Wooing African Americans to the GOP Will Be Difficult
African American Republicans are gathered in New York this week for the Republican National Convention. They have with high hopes for an improved relationship between the race and the party that will result in more blacks voting for the Grand Old Party in years to come. To be successful, the party will have to overcome a history that is far too substantial and negative toward African Americans to offer slogans and a few significant appointments of Blacks to high governmental positions to satiate a community that takes a dim view of the GOP.
These optimistic African Americans comprise 167 of the 2,509 delegates to the 2004 GOP convention (6.7 percent). This compares favorably with 85 and 52 African American delegates to the 2000 and 1996 GOP conventions, respectively. These delegates are unanimous in their support for President George W. Bush and the GOPs agenda, and speak of faith and personal responsibility when identifying some of the factors that draw them to the GOP.
One question that black Republicans will have to answer when considering how successful it can be in wooing more African Americans to the party is: Why should blacks get into bed with a party that has the likes of Tom DeLay and Trent Lott at its forefront, aggressively opposed policies that are popular in the African American community, has engaged in racist political symbolism (e.g. Willie Horton) and has unpopular figures such as Newt Gingrich, Jesse Helms, Strom Thurmond, and Ronald Reagan in its not-too-distant past?
Indeed, the party’s past will make it very difficult to move forward in a positive way with African Americans; it has a high hill to climb in overcoming the its racial history. Beginning in the 1960s, the GOP made a political calculation that appealing to southern racial conservatives would lead to national success. Moving in this direction, however, required the party to disavow its traditional racial moderation and embrace a brand of conservatism that repelled African Americans. Since 1964, no Republican presidential nominee has received more than 15 percent of the African American vote; President Bush received nine percent of the Black vote in 2000 and is unlikely to do much better in November.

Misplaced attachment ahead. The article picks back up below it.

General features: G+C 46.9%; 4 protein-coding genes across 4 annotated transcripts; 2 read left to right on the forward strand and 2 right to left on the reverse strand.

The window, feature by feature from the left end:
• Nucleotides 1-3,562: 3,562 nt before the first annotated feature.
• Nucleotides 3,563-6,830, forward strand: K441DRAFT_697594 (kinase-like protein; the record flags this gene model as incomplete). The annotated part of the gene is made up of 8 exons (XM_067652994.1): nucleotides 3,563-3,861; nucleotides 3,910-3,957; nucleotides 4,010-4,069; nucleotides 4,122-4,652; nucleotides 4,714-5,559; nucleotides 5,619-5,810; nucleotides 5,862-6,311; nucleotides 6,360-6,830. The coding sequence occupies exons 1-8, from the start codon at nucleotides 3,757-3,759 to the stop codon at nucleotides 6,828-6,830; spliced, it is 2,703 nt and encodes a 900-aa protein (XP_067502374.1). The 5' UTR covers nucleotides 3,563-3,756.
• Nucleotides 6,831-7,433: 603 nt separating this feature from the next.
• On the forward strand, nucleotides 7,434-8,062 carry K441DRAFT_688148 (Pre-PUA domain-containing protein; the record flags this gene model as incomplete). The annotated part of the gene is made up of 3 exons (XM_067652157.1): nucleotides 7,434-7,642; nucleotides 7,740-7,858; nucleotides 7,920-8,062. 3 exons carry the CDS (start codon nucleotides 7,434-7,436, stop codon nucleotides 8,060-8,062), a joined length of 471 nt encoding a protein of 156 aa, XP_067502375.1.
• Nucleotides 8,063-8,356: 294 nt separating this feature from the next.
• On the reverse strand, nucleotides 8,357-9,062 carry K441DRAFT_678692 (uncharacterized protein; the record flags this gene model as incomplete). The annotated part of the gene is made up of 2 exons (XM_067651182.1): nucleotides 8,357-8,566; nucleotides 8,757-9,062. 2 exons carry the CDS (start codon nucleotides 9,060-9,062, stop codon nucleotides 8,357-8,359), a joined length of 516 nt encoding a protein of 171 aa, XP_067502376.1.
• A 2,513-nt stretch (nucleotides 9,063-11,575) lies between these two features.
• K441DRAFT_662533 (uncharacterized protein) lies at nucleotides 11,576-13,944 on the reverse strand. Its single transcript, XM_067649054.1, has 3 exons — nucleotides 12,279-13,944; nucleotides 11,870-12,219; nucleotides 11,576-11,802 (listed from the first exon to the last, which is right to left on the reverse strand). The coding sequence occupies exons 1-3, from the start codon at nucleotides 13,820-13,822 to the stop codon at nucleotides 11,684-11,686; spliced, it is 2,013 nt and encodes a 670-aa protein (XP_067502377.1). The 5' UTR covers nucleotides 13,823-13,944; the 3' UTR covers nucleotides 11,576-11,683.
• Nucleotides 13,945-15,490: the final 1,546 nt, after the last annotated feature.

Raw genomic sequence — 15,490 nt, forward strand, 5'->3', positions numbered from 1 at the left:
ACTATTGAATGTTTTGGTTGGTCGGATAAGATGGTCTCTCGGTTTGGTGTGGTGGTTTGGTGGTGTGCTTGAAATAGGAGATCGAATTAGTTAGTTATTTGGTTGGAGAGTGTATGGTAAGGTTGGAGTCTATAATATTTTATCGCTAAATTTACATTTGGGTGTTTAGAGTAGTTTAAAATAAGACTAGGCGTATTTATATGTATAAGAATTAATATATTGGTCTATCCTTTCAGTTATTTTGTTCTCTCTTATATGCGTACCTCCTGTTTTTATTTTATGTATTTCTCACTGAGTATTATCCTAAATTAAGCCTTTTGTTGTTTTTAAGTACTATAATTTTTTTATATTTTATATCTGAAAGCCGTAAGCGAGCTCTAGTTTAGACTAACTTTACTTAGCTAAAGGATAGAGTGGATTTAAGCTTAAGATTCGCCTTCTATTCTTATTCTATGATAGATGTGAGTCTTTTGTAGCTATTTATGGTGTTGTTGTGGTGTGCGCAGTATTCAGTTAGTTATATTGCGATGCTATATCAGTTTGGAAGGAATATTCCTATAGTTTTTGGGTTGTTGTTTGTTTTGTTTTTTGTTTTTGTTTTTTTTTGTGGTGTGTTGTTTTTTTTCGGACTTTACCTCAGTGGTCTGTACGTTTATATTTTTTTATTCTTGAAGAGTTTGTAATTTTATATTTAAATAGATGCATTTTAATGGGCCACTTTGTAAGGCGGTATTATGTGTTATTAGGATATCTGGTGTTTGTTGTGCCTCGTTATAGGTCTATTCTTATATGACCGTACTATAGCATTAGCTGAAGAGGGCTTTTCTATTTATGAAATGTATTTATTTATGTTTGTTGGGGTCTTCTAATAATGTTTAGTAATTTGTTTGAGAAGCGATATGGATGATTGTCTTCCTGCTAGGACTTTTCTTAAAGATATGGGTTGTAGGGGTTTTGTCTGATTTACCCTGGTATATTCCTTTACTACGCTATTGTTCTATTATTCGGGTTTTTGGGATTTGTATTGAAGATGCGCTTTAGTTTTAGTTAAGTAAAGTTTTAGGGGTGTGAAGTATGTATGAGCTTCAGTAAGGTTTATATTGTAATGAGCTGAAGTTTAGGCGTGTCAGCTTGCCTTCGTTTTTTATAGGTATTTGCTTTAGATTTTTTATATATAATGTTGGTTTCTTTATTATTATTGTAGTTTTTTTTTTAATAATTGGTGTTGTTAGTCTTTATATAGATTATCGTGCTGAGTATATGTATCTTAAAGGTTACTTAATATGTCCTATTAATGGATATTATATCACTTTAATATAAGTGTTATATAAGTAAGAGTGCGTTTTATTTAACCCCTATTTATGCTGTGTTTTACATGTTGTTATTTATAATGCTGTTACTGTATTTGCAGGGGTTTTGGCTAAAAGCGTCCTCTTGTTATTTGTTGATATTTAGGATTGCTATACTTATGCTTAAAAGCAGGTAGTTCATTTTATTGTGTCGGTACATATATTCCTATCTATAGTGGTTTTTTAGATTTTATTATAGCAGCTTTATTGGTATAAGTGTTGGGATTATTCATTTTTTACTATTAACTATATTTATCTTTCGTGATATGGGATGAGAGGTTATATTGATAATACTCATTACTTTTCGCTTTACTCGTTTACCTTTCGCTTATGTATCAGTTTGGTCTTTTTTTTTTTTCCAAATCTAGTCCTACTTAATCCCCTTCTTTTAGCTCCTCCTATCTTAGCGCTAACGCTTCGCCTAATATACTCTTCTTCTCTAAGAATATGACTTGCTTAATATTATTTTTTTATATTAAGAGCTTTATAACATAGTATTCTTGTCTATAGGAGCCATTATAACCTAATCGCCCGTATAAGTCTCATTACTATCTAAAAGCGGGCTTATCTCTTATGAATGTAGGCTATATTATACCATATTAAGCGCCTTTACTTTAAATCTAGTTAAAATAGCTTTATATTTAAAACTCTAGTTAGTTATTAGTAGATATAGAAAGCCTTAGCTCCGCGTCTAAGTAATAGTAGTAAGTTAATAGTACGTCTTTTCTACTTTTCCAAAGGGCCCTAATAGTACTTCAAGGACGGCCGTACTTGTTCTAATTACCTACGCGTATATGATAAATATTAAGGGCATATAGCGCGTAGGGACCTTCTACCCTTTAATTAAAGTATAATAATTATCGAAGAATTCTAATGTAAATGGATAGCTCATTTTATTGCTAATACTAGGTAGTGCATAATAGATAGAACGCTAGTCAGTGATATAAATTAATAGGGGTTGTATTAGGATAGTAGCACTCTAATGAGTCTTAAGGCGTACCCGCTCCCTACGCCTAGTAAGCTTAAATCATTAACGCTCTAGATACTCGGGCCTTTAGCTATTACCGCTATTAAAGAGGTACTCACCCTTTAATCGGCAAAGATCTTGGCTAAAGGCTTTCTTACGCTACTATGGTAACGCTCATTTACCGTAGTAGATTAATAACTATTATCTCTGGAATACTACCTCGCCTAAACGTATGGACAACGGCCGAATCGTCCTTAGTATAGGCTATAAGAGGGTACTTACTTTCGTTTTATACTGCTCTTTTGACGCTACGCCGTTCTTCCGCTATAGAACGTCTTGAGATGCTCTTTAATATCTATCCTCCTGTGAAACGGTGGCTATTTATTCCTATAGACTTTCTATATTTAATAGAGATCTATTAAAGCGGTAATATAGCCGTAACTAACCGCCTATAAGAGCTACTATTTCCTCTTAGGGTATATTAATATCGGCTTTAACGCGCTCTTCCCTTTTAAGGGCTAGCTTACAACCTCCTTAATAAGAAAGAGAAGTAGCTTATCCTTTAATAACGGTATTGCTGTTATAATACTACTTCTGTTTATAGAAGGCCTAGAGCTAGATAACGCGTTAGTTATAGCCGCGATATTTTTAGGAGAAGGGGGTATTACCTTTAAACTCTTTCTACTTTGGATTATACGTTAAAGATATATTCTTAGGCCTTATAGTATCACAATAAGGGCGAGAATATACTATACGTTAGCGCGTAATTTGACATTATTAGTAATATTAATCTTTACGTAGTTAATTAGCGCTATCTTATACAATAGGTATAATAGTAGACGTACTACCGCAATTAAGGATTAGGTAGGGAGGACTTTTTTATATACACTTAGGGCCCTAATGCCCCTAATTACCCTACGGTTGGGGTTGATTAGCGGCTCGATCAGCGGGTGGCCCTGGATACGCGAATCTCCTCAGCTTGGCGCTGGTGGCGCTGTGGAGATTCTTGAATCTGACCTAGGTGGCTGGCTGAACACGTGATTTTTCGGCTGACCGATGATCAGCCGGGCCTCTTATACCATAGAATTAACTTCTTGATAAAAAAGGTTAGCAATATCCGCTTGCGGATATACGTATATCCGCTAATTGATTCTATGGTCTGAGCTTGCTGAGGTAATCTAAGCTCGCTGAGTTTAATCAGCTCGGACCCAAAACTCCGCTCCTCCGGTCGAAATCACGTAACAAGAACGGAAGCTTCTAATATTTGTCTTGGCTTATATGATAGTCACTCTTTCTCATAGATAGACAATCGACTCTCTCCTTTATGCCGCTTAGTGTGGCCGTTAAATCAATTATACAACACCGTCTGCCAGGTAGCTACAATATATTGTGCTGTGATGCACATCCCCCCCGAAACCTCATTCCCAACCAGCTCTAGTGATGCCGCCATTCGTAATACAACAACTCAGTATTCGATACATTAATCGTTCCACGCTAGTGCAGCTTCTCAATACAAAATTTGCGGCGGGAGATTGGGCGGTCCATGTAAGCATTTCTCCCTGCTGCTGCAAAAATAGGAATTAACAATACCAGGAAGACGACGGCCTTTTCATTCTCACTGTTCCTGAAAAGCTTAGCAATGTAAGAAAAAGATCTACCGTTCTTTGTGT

The party’s policy history is problematic. Consistent Republican opposition to increasing the minimum wage and affirmative action, along with support for discriminatory criminal sentencing policies (including the death penalty and "three strikes") that are unpopular stances in the Black community. However, these policies are popular with the party’s racial conservative base and are unlikely to be moderated. Also, it was the GOP that led opposition to enacting the Martin Luther King, Jr. holiday bill and sanctions against the Apartheid regime in South Africa. Those actions, along with its 1980s dismantling of the federal civil rights enforcement apparatus, just to name a few, have created wounds in the African American community that have yet to be healed.
Given the 1964 ideological right turn, its subsequent policy positions, and the current closeness in national elections, one has to wonder just how serious the party is about wooing Black voters. After all, the party rarely produces more than a handful of Black nominees for the U.S. House of Representatives and the Senate and, understandably, doesn’t want to upset its base. Also, it was the ideological right turn that made the party more attractive to conservative southern Democrats and turned the GOP into a national force. That turn was largely based on racial conservatism and retreating on that win black support would alienate the very voters who have served as the base of the GOP for four decades. Given that reality, it’s unlikely that the GOP will be as aggressive in deed as it is in word with regard to African Americans. The result of which is more rhetoric and more failure in wooing black voters to the GOP.
© Michael K. Fauntroy
August 30, 2004